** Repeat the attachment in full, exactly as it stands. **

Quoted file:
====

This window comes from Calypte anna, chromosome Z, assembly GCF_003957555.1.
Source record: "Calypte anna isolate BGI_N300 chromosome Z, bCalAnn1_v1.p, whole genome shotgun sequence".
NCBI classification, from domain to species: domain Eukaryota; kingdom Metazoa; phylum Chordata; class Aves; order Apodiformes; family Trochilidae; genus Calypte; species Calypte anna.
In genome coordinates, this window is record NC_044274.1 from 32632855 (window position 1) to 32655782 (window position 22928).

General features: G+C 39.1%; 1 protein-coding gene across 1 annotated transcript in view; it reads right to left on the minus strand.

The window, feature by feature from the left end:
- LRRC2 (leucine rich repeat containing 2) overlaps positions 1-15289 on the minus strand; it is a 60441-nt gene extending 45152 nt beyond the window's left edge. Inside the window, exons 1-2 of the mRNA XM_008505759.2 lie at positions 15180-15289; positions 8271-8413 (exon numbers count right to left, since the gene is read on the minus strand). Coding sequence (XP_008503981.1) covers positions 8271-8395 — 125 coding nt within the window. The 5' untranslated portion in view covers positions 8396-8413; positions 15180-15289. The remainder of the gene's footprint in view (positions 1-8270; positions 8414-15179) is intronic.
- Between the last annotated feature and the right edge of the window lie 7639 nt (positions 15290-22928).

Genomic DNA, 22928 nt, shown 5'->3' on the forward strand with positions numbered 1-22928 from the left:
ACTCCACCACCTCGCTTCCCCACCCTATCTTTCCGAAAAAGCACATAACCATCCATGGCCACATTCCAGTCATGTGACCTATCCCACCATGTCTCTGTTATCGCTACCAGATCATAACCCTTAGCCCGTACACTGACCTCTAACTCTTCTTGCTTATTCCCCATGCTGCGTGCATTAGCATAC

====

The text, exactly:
This window comes from Calypte anna, chromosome Z, assembly GCF_003957555.1.
Source record: "Calypte anna isolate BGI_N300 chromosome Z, bCalAnn1_v1.p, whole genome shotgun sequence".
NCBI classification, from domain to species: domain Eukaryota; kingdom Metazoa; phylum Chordata; class Aves; order Apodiformes; family Trochilidae; genus Calypte; species Calypte anna.
In genome coordinates, this window is record NC_044274.1 from 32632855 (window position 1) to 32655782 (window position 22928).

General features: G+C 39.1%; 1 protein-coding gene across 1 annotated transcript in view; it reads right to left on the minus strand.

The window, feature by feature from the left end:
- LRRC2 (leucine rich repeat containing 2) overlaps positions 1-15289 on the minus strand; it is a 60441-nt gene extending 45152 nt beyond the window's left edge. Inside the window, exons 1-2 of the mRNA XM_008505759.2 lie at positions 15180-15289; positions 8271-8413 (exon numbers count right to left, since the gene is read on the minus strand). Coding sequence (XP_008503981.1) covers positions 8271-8395 — 125 coding nt within the window. The 5' untranslated portion in view covers positions 8396-8413; positions 15180-15289. The remainder of the gene's footprint in view (positions 1-8270; positions 8414-15179) is intronic.
- Between the last annotated feature and the right edge of the window lie 7639 nt (positions 15290-22928).

Genomic DNA, 22928 nt, shown 5'->3' on the forward strand with positions numbered 1-22928 from the left:
ACTCCACCACCTCGCTTCCCCACCCTATCTTTCCGAAAAAGCACATAACCATCCATGGCCACATTCCAGTCATGTGACCTATCCCACCATGTCTCTGTTATCGCTACCAGATCATAACCCTTAGCCCGTACACTGACCTCTAACTCTTCTTGCTTATTCCCCATGCTGCGTGCATTAGCATAC